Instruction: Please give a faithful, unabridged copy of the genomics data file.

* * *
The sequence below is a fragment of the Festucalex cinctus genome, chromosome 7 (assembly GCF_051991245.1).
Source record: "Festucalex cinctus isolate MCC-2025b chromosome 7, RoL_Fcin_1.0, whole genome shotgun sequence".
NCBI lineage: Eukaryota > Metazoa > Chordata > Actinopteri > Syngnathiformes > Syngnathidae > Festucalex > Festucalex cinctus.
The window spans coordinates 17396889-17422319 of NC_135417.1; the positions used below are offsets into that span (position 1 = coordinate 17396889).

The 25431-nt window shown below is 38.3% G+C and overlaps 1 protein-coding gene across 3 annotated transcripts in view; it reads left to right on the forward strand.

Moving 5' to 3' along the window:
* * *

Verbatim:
The sequence below is a fragment of the Festucalex cinctus genome, chromosome 7 (assembly GCF_051991245.1).
Source record: "Festucalex cinctus isolate MCC-2025b chromosome 7, RoL_Fcin_1.0, whole genome shotgun sequence".
NCBI lineage: Eukaryota > Metazoa > Chordata > Actinopteri > Syngnathiformes > Syngnathidae > Festucalex > Festucalex cinctus.
The window spans coordinates 17396889-17422319 of NC_135417.1; the positions used below are offsets into that span (position 1 = coordinate 17396889).

The 25431-nt window shown below is 38.3% G+C and overlaps 1 protein-coding gene across 3 annotated transcripts in view; it reads left to right on the forward strand.

Moving 5' to 3' along the window: